22 years ago today, I was standing in the middle of the street. It was early in the morning with the sun still rising. I was barely dressed wearing only what I could grab in the dark as I ran out of the shaking building. No cell phone and no idea where my car keys landed. As we waited to find out what was really going on all I could do was listen to wailing and crying that rose above the sirens and the smoking buildings surrounding me. I was desperately trying to figure out how I could drive my car across town, splattered with huge holes in the streets, to see if my family had survived this intense earthquake having no idea that I was standing in the middle of the epicenter of the Northridge Earthquake.

I found my family safe about 10a, after ‘stealing’ a car that I found with keys in it, a full 6 hours after the earth stopped shaking. The townhouse I had just purchased was not so lucky – eventually condemned by FEMA. I spent the next two weeks without power or water camping in front of the crumbling townhouse as armed military tried to keep the peace and service workers helped other less fortunate.

While I could detail intense stories of how terrible this day was, I truly only remember how incredible the human spirit became on that day… people banned together for weeks after the quake. Strangers helping strangers. Whatever I physically lost that day (which was a lot) I gained in renewed spirit from the goodness I got to witness as people rebuilt each other mentally, physically and spiritually through the chaos. That’s what I remember of the 94′ Northridge Quake.

This is why surviving business tragedies with my clients and my own company, Synergixx,  has never really been that difficult for me. You see, I have perspective.

Five years ago, on Easter morning, a long time client called up panicked because his merchant accounts had been shut down without warning due to the % of his product returns being too high. This was one of many of the rude awakenings in 2010 in the direct response world of advertising. “I’ll be out of business by next week!” He was panicked. Being able to supply fast analytics to the merchant processor we had him back online within 48 hours.

I remember a call that came at 11:37 pm on a Wed from a client saying, “I’m going to lose my media funding next week because the orders aren’t coming in fast enough.” A phone script and offer change put into effect within 24 hours help avoid this crisis.

The client who showed up unexpectedly on a Tues morning explaining how he had blown his entire marketing budget on a TV ad he had created with my competitor that wasn’t pulling any calls and how his Venture Capital firm had issued a 90 day warning on performance. He was going to lose all his backing and admitted to me that he “will lose $250K of personal money.” The production was fixable and we did it within 30 days and it is still running 2 years later.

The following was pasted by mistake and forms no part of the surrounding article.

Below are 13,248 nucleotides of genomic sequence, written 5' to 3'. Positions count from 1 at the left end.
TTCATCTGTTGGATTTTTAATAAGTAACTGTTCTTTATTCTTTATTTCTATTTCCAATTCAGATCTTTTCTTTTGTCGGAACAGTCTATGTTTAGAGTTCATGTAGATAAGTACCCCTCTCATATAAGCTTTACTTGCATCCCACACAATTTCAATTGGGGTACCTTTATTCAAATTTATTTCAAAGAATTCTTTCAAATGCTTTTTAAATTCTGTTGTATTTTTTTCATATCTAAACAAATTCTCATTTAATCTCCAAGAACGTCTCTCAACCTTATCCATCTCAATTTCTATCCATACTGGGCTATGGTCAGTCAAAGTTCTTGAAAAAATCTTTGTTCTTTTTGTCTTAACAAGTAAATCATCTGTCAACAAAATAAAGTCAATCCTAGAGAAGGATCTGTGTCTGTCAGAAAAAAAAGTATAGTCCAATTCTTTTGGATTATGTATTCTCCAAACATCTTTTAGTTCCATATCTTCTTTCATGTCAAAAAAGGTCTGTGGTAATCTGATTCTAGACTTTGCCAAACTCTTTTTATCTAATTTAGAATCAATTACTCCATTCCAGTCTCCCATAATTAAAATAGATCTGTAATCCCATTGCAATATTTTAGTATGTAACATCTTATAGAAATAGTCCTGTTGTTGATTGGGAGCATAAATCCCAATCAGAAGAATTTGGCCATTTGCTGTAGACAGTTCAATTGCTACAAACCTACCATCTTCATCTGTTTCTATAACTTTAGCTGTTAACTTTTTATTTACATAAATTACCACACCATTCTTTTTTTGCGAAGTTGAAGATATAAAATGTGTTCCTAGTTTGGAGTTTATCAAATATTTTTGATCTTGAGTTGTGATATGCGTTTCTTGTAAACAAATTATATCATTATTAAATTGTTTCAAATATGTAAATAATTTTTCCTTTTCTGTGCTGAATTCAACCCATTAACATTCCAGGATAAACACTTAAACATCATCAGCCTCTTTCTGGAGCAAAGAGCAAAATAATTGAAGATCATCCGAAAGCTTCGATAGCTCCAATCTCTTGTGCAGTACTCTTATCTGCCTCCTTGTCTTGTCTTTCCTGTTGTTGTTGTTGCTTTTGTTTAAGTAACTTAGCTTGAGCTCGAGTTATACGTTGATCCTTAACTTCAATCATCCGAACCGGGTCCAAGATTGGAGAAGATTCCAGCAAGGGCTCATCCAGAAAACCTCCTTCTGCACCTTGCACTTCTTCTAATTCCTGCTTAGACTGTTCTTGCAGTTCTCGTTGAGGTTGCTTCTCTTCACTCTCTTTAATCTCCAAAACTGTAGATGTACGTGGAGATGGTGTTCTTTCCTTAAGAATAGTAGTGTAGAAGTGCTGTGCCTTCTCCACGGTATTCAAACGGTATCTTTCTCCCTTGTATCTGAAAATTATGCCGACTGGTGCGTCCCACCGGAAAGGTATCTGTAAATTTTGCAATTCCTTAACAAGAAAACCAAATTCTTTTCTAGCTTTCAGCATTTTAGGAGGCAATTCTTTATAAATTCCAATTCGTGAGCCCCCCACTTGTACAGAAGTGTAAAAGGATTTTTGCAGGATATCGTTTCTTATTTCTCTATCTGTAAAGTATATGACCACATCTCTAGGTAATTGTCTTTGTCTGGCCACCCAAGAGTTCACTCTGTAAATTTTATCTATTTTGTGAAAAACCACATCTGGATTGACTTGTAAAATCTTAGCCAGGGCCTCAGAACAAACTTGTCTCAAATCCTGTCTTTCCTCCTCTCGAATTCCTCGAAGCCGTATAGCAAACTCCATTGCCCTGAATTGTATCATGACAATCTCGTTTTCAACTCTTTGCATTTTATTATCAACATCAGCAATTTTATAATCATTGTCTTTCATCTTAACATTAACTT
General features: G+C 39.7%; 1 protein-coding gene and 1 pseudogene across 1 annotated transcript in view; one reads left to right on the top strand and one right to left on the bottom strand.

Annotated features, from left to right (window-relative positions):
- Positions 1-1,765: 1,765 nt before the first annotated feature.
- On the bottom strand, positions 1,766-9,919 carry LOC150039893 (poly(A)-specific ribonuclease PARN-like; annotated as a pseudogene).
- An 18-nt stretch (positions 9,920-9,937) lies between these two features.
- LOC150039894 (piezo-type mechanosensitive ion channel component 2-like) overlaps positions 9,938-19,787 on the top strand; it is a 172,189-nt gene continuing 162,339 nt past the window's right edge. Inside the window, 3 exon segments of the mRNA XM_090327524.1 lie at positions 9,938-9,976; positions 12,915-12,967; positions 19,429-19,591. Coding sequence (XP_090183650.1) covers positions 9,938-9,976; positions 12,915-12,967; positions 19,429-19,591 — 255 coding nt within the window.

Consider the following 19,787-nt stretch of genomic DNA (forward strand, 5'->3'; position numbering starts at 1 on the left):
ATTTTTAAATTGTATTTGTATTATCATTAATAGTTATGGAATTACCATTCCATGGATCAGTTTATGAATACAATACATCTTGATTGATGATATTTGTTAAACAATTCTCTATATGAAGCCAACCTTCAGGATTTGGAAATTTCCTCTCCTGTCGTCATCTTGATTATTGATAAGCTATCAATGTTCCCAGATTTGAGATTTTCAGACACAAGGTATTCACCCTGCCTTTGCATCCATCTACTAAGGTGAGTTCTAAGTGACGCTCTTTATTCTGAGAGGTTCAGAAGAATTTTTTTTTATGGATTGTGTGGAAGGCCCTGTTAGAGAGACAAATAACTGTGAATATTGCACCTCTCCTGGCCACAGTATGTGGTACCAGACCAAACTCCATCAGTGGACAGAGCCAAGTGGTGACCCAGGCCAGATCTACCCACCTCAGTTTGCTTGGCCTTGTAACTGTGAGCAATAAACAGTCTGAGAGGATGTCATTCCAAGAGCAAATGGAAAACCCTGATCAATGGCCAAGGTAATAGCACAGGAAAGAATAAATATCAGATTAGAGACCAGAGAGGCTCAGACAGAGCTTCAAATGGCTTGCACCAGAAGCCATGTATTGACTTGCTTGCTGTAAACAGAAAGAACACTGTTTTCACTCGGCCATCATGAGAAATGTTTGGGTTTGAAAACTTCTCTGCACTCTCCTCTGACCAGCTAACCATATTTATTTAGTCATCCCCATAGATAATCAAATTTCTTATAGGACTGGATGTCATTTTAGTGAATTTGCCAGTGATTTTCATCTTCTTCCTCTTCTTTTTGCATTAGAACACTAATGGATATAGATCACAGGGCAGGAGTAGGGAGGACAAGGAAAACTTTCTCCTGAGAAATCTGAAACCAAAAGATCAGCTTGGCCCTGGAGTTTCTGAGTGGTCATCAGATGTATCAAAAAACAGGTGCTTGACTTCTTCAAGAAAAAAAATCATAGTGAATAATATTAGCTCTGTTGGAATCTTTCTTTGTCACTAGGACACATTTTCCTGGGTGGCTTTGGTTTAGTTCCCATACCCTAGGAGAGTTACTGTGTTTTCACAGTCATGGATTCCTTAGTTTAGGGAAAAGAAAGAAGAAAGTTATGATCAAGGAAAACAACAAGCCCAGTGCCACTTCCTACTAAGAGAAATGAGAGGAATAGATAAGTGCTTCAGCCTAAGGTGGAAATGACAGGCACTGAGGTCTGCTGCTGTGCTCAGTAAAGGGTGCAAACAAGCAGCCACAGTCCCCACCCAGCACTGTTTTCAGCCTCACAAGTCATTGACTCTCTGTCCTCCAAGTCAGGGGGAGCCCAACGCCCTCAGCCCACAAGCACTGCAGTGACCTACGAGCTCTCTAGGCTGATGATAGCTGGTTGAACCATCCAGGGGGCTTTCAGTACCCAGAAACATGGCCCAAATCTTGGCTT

The client who had their lead talent walk off the set in the middle of a very expensive TV shoot over a contractual dispute. “Now what am I going to do?” We replaced that talent the same day and never went into overtime.

And the client who lost his entire call center during Hurricane Sandy with no back-up center. “How will we get back online fast enough?” Using some McGuyver like solutions we figured out how to answer his calls remotely without any training and secure his orders.

While it make sound like I’m tooting Synergixx’s horn, you must understand that in each of these cases Synergixx would have been dramatically affected if these campaigns failed. We were joined at the business partner hip, so to speak. While letting client’s freak out a little on the phone I had to keep my own perspective as a business owner so I could keep the cool head. I learned with each client experience to become unflappable because there was always help to be had if you trusted the business community you built around you.

What I have found in business is that most people fail at projects because they become paralyzed by the situation, the shaking, the smoke clouds, the sirens going off all around them. More importantly, they fail because they don’t ask for help with clear intention fearing that those around them will not help or even take advantage of their temporary weakened exposure.

During that earthquake that killed many and scarred thousands I learned the power of community and that people genuinely want to see each other succeed. That no matter how dire the situation there is a creative way to get through it. After you survive crawling through the rubble of a collapsing building, concrete falling on you, to grab the purse filled with medication for the 80 year old woman convinced she will die without it, you gain perspective. This is one of the many reasons the tragedy in 94′ has made me so unflappable in business – none of my clients have ever asked something of me so extreme as that lady did. I wasn’t being brave really but rather paying it forward for the stranger who lifted up a concrete slab to rescue my dog trapped underneath.

Like in life and business, it is amazing what can be survived, revived and made to thrive when you trust in the human spirit and the business relationships you have cultivated. Look to your vendors in times of crisis to get you through your toughest campaign challenges. Chances are they have survived something similar and would love to pay it forward.